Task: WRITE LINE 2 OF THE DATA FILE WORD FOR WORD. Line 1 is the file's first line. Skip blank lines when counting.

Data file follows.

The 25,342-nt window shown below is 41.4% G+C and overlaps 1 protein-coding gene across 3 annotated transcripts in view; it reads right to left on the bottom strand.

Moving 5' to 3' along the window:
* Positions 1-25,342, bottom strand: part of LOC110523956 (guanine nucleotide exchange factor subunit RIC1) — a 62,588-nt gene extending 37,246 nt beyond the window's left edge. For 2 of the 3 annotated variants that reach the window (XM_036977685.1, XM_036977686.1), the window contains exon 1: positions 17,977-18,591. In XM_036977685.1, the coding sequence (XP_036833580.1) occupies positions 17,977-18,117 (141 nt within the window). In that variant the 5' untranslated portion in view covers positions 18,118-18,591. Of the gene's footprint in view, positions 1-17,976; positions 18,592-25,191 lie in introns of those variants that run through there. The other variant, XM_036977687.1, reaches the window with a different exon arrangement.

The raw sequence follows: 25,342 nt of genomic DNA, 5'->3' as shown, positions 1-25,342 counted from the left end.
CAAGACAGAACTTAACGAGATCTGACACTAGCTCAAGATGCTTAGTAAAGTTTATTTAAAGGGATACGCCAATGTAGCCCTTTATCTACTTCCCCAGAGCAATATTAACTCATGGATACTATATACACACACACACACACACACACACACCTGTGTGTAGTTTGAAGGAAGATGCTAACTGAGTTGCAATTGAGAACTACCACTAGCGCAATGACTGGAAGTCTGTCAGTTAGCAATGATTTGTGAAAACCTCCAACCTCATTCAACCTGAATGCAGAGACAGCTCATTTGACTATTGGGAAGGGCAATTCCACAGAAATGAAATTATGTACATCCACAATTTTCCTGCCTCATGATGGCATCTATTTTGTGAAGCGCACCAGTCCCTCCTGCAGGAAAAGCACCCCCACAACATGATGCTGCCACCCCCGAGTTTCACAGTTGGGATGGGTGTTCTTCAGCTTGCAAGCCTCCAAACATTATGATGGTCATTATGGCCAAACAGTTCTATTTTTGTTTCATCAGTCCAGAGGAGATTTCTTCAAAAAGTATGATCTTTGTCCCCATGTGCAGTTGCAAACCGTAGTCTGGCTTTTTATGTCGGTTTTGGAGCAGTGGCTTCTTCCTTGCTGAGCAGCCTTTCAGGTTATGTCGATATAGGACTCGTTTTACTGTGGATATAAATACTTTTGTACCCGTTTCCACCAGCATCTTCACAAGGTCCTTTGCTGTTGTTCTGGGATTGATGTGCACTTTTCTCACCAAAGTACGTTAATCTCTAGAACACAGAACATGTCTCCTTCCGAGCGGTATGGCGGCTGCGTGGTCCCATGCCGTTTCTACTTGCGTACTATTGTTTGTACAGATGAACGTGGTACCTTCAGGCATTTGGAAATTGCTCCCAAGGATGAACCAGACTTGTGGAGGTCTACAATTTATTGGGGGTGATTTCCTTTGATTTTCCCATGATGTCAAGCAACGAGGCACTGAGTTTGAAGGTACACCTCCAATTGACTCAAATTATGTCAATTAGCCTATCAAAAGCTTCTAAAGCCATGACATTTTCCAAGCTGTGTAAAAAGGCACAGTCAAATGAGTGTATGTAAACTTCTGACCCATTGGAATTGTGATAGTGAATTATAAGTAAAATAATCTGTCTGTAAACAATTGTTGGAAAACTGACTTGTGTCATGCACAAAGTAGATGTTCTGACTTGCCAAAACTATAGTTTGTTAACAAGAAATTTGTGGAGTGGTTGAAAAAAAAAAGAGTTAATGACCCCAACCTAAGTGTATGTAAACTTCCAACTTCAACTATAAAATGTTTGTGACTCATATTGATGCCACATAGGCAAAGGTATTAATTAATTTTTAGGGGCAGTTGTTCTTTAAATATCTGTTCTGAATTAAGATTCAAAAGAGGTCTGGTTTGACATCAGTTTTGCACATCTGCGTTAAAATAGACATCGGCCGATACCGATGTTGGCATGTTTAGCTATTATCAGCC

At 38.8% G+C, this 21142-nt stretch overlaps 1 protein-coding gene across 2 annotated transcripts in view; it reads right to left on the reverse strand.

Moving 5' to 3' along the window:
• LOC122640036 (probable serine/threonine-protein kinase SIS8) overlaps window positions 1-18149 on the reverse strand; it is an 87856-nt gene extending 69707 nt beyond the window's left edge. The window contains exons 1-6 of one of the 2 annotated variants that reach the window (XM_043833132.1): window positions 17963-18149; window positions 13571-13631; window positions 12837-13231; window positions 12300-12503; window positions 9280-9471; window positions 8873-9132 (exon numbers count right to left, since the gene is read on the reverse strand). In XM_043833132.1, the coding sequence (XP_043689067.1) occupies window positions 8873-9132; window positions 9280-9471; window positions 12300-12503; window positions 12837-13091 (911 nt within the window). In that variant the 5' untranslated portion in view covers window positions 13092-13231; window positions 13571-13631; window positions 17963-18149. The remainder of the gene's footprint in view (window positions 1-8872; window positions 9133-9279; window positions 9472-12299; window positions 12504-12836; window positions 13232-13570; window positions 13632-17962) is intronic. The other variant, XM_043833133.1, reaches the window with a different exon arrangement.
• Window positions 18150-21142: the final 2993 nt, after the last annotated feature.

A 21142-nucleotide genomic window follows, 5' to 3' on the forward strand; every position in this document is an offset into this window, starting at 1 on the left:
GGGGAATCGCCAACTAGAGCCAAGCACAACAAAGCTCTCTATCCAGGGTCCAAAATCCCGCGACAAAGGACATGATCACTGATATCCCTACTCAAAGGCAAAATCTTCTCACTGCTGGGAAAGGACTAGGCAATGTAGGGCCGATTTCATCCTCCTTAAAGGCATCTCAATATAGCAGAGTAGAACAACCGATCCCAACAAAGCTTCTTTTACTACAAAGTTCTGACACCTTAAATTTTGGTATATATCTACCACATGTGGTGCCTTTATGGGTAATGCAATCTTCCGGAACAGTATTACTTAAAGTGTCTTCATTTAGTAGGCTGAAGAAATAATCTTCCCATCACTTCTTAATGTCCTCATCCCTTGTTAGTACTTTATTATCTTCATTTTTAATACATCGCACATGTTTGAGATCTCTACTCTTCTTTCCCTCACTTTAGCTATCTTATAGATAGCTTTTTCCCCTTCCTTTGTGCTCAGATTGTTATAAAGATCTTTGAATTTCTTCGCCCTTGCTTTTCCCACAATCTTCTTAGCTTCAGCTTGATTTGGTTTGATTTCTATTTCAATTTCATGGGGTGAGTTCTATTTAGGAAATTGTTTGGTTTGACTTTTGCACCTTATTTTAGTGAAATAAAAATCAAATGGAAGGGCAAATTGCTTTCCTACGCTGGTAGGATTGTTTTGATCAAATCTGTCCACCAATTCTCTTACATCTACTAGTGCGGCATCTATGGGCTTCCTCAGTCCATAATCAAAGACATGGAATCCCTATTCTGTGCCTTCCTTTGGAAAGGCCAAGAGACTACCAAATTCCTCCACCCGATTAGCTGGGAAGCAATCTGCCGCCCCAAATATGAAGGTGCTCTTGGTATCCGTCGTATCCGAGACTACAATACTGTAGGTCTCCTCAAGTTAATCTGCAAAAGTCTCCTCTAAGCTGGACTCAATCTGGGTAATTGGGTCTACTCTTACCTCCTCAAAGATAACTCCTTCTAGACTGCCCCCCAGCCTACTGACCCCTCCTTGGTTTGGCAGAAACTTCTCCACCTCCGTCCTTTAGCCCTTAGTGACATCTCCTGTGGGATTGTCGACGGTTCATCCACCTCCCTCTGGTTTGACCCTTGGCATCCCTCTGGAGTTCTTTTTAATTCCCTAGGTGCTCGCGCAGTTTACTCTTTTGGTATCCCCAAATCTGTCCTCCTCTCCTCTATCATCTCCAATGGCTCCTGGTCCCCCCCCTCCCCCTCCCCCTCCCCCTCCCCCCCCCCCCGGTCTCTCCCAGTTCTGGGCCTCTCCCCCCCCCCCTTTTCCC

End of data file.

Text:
Moving 5' to 3' along the window: